When Eliza Ramsey could not be located in the database of homestead files for Nebraska at Ancestry.com, one of the things I did was to locate her in the tract books for the Bureau of Land Management. These books contain a reference to every claim made for federal property–even if it was incomplete.

The books are organized by location. And sure enough there was the entry for Eliza–as Eliza J. Rhamsey. The handwriting was clear as day. Just as the name was spelled in her completed homestead file. The property description was correct. The acreage was right. It indicated she paid $10.00. While there is a rate per acre listed in her entry in the tract book, the right hand page does not indicate that her claim was converted to a cash sale. That may be because of the amount of time she had been on the property or maybe she didn’t want to pay it–I’m not certain. All I know is what it says in the entry book.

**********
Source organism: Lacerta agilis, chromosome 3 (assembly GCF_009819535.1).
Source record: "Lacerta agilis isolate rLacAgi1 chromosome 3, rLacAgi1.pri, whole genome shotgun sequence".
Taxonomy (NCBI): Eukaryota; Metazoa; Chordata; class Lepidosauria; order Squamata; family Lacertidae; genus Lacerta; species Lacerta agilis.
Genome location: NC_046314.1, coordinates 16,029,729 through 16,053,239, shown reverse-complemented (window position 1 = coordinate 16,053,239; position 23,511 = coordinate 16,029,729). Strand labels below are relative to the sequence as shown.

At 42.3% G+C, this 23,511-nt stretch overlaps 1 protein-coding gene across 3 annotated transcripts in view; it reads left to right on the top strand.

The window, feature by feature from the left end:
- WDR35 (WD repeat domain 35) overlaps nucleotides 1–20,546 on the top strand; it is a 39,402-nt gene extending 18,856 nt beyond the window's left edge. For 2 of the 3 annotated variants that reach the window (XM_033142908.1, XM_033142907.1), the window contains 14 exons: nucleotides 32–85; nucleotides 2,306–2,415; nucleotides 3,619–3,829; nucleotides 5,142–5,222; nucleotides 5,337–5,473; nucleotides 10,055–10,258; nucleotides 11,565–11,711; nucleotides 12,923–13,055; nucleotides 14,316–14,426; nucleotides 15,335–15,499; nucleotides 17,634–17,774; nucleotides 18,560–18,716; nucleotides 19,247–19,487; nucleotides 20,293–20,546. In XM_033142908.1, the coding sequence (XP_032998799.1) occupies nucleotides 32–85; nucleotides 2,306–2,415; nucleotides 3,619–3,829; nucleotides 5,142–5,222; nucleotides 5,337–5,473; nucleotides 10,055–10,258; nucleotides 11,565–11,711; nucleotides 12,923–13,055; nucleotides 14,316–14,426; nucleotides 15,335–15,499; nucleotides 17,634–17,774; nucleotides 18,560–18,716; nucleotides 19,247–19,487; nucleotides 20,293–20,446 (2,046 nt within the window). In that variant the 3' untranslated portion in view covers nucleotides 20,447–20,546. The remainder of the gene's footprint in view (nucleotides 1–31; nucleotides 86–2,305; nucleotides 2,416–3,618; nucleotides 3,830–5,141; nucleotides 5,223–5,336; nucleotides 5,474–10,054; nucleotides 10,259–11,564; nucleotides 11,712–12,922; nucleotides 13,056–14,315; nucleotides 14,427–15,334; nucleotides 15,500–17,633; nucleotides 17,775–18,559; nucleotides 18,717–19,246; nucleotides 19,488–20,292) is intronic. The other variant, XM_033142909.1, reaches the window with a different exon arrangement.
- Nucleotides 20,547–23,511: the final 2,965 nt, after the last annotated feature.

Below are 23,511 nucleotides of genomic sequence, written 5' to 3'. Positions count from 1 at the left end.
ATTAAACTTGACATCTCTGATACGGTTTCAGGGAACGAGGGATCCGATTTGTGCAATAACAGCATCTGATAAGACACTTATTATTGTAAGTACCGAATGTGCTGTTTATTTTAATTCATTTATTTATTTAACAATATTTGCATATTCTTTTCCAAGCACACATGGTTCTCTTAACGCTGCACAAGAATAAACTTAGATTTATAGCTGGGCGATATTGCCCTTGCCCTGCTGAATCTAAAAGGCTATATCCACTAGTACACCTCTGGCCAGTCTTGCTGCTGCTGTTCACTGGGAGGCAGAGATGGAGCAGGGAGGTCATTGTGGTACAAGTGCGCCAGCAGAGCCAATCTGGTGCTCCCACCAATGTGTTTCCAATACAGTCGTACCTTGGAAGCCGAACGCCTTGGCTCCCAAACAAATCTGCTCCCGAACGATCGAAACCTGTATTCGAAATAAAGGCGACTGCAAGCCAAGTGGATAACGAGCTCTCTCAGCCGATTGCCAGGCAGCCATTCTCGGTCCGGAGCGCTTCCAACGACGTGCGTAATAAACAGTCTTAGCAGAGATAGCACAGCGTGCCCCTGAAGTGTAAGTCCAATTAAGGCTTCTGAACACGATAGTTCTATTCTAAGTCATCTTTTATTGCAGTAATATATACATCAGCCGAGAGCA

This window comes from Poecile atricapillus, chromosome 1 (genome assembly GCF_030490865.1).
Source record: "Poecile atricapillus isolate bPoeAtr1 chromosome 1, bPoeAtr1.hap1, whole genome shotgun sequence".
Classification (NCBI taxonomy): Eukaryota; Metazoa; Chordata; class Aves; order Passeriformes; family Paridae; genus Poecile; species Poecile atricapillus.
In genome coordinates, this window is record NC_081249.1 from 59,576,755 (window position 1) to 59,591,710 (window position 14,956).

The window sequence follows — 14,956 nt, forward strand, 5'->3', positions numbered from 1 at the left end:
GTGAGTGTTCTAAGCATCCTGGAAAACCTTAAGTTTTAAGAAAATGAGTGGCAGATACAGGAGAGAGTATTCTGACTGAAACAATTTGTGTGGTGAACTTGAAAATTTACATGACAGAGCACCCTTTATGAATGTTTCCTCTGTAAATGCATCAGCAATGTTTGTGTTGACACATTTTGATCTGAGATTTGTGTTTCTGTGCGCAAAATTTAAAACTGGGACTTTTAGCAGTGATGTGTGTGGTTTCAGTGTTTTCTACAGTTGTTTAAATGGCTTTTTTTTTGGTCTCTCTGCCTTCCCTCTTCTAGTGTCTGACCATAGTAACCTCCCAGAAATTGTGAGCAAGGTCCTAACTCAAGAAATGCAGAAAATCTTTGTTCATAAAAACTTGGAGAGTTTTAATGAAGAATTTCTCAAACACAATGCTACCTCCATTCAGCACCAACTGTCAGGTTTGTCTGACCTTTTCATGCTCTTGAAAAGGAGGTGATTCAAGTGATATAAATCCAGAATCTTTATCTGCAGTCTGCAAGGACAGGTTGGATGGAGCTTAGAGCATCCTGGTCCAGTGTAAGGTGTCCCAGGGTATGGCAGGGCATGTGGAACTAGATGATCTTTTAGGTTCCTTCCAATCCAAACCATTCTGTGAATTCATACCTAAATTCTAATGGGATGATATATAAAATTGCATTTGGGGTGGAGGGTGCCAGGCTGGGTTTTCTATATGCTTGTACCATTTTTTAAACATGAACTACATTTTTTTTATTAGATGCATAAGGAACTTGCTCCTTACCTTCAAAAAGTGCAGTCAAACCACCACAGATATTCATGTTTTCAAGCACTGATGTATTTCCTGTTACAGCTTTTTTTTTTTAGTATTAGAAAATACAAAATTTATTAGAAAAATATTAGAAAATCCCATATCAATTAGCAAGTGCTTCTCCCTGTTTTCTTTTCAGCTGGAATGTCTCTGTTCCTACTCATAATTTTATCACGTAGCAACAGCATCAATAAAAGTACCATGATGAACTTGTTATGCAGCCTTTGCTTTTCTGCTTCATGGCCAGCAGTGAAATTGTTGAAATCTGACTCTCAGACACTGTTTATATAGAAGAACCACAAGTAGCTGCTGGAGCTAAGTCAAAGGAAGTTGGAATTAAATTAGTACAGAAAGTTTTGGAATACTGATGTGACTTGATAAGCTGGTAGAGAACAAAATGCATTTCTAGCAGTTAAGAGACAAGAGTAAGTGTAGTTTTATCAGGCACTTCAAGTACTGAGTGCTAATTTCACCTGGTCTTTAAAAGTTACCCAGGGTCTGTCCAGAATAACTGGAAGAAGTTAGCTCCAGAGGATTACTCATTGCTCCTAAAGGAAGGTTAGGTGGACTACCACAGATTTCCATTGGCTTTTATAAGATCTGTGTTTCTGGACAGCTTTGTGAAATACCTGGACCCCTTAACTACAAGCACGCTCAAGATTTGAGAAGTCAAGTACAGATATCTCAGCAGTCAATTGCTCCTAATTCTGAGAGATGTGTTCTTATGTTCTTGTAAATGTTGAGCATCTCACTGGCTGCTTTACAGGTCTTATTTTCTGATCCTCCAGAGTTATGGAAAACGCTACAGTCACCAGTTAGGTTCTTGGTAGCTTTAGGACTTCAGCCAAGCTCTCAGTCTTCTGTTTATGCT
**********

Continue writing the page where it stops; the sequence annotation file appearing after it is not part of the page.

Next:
One can see that other claims were cash sales and not homesteads. Claims that were initiated as homestead claims have the word “Home” to the left of the entry. Eliza’s claim was completed at the Lincoln, Nebraska, land office and patented on 1 May 1872. The column for “Date of Sale” appears to contain dates that are not really sale dates–at least not in all cases. I need to compare that date to the information in Eliza’s file to see how her file refers to that date.

There was another claim with a “Date of Dale” close to Eliza’s. Her date was 10 August 1864. The date for William J. Webster was 6 September 1864. Whether there is any connection between their claims is not known. If the dates were the same, it would lead one to think that there was some connection between the two families. Given the slight time difference of approximately a month, it may be that there was some procedural action that took place slightly before their “date[s] of sale.”


A brief discussion of using these books (along with direct links to a finding aid and the books themselves) was posted on Genealogy Search Tip of the Day. 




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